Change at pace: What you need to know about recent changes to the Fair Work Act 2009 (Cth)

21 March 2024
Amanda Junkeer, Partner, Melbourne Diana Diaz, Special Counsel, Melbourne

Workplace laws are changing following the passage of the Fair Work Legislation Amendment (Closing Loopholes) Act 2023 (Cth) (Closing Loopholes No.1) and the Fair Work Legislation Amendment (Closing Loopholes No.2) Act 2024 (Cth) (Closing Loopholes No.2) in the past few months. The changes are some of the most significant workplace law reforms seen in some years. Some changes have commenced already while others will come into effect at different points between now and 2025.

We summarise some of the main changes in this article.

1. ‘Same job, same pay’ – labour hire

Intended to close the ‘loophole’ with labour hire arrangements, changes have been made to achieve the ‘same job same pay’ objective for labour hire workers.

The Fair Work Commission (FWC) can now make a ‘regulated labour hire arrangement order’, compelling a labour hire employer to pay their employees no less than the ‘protected rate of pay’ – the full rate of pay that would be payable to the employee if the host employer’s enterprise agreement/instrument applied. Orders can be made from November 2024.

Labour hire is distinguished from a contract to procure or provide ‘services’ and some analysis may be required to identify if the framework applies or not.

Anti-avoidance rules carry significant penalties for employers and individuals and apply now.

2. Casual employment

In a shift away from recent case law, the definition of casual employment will revert to a ‘multi factor’ test as had been the test previously.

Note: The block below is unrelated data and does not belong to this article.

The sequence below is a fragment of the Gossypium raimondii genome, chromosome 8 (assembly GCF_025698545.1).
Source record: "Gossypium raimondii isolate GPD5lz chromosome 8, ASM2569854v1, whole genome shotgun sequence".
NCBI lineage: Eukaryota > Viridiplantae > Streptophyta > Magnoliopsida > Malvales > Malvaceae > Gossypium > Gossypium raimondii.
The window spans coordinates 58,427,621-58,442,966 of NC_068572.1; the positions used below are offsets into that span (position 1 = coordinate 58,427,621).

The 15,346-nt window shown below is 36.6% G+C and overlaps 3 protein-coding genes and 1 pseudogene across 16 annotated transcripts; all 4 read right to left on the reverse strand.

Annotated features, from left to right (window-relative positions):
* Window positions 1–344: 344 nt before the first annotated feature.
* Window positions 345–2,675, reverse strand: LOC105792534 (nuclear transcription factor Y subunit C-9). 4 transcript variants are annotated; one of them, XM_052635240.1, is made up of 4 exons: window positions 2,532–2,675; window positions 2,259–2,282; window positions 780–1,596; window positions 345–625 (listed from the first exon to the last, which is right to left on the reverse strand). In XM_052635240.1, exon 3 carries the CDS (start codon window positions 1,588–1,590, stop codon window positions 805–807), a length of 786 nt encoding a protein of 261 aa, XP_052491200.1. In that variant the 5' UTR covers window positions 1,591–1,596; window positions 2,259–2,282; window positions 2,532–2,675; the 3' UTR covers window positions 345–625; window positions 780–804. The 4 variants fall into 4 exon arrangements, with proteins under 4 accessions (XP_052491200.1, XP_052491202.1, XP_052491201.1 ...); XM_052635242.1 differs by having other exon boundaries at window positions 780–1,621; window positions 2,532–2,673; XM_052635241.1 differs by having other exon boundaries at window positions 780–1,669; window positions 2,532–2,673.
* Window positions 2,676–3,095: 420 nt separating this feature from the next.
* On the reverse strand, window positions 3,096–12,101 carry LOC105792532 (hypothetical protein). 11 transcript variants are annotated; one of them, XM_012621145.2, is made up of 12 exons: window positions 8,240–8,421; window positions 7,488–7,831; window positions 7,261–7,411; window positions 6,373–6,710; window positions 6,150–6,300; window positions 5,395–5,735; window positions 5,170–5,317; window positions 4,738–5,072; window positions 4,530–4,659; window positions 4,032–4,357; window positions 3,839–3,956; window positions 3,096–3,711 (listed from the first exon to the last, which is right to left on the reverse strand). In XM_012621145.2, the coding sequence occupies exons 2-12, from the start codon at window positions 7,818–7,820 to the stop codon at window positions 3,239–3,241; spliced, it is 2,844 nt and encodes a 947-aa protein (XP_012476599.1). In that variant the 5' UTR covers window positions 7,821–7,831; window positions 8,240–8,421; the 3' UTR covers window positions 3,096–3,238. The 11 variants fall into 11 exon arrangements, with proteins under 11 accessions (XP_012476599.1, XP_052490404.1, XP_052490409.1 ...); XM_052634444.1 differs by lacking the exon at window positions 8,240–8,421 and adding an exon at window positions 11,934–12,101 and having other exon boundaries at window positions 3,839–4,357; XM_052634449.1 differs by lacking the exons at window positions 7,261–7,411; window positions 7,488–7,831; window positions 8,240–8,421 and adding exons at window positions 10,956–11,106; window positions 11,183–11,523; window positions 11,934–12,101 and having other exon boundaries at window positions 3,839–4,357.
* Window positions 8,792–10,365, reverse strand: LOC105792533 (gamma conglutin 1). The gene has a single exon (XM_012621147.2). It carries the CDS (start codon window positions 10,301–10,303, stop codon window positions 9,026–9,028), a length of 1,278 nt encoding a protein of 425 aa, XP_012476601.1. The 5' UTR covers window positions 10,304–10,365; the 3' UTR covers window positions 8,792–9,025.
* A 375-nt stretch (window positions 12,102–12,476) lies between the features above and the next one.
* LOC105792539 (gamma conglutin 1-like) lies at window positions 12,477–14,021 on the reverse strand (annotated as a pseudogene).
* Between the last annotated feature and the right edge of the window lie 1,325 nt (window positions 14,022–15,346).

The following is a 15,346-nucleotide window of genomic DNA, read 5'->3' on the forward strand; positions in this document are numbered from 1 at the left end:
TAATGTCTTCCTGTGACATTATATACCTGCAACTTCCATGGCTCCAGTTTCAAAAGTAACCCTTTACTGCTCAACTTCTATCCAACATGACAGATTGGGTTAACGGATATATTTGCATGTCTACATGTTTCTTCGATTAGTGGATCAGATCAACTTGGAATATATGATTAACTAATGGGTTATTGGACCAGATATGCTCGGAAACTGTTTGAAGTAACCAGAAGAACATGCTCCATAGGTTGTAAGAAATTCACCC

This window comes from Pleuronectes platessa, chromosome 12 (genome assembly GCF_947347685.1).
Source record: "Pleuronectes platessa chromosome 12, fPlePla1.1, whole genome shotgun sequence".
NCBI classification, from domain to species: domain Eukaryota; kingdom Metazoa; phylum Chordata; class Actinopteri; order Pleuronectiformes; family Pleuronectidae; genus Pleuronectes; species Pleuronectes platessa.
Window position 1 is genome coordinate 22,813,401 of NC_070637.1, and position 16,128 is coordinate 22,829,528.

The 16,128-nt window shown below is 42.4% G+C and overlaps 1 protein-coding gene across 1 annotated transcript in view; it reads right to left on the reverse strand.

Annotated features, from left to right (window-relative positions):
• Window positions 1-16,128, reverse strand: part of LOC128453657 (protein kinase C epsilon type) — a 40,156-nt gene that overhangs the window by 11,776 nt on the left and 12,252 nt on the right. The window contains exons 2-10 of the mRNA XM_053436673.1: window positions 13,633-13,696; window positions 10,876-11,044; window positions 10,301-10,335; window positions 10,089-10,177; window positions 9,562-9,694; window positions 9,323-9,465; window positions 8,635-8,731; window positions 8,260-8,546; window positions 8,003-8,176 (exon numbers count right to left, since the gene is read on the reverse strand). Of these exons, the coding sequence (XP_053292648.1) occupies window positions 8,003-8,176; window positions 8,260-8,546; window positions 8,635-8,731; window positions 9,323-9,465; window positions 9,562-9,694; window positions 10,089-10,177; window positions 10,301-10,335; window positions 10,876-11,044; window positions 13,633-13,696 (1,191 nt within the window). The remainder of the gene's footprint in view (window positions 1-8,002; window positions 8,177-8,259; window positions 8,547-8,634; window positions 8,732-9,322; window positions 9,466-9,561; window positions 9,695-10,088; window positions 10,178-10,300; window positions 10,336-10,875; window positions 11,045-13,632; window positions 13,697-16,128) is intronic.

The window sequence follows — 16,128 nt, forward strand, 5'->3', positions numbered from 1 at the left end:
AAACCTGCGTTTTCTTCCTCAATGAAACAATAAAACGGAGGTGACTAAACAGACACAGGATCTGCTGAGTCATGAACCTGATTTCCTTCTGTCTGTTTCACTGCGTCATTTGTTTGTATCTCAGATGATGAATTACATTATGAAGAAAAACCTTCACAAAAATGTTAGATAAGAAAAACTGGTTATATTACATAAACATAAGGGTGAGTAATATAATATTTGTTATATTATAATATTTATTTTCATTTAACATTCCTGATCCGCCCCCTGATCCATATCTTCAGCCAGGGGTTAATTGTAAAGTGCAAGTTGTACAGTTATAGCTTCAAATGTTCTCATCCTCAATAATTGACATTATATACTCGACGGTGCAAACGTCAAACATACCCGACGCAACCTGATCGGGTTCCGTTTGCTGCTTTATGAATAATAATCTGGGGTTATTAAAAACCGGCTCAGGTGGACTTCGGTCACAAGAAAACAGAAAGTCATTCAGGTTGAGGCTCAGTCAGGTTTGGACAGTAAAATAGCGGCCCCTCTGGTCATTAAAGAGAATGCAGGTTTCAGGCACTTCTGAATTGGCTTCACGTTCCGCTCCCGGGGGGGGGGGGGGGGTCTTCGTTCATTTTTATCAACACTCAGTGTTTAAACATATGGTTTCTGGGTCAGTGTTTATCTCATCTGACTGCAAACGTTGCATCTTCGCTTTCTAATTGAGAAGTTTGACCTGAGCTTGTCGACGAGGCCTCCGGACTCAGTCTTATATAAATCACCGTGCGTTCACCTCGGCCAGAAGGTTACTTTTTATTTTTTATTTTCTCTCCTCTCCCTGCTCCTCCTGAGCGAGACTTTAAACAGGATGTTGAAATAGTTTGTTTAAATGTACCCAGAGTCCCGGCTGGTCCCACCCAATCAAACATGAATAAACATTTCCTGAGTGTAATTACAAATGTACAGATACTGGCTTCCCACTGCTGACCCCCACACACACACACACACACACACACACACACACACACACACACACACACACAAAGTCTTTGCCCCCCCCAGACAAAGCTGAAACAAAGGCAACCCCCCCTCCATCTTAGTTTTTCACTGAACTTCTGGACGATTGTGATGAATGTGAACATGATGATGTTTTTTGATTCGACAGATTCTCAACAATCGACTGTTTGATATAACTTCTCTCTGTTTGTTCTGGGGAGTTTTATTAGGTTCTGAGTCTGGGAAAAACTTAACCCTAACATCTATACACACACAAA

The new definition focuses on the totality of the employment relationship. Relevant factors will include whether there is an absence of a firm advance commitment to continuing and indefinite work and whether the employee is entitled to a casual loading or specific rate of pay. The factors will replace the primacy previously placed on the contract terms (that is, the written contract).

Employers will need to provide casual employees with a new ‘Casual Employment Information Statement’ (CEIS) before or soon after starting casual employment, at the 6 month mark and at the 12 month mark. There are some exceptions to the timeframes for small business employers and rules about the ongoing provision of the CEIS during employment.

Casual conversion will now be an employee right where an employee can request conversion to permanent employment after 6 months (longer for a small business) by notifying their employers.

3. Right to disconnect

A new workplace right will allow employees to:

  • refuse to monitor, read or respond to contact, or attempted contact from their employer (or third party) where the contact or attempted contact is outside of the employee’s ‘working hours’;
  • but not if the refusal is unreasonable.

What is ‘unreasonable’ will depend on a range of factors including the reason for the contact, how the contact is made, and the extent to which the employee is compensated for working additional hours.

As this will be a workplace right, an employer will be prohibited under existing general protections provisions in the Fair Work Act 2009 (Cth) (FW Act) from taking adverse action against an employee for reasons that include the new right.

Where disputes arise and they are not resolved at the workplace level, either party will be able to apply to the FWC to deal with the dispute and/or to make a ‘stop order’.

Many awards and enterprise agreements deal with how additional hours of work are treated and paid. The right to disconnect may overlap with those existing frameworks and is also likely to impact those employees to whom an award and enterprise agreement does not apply.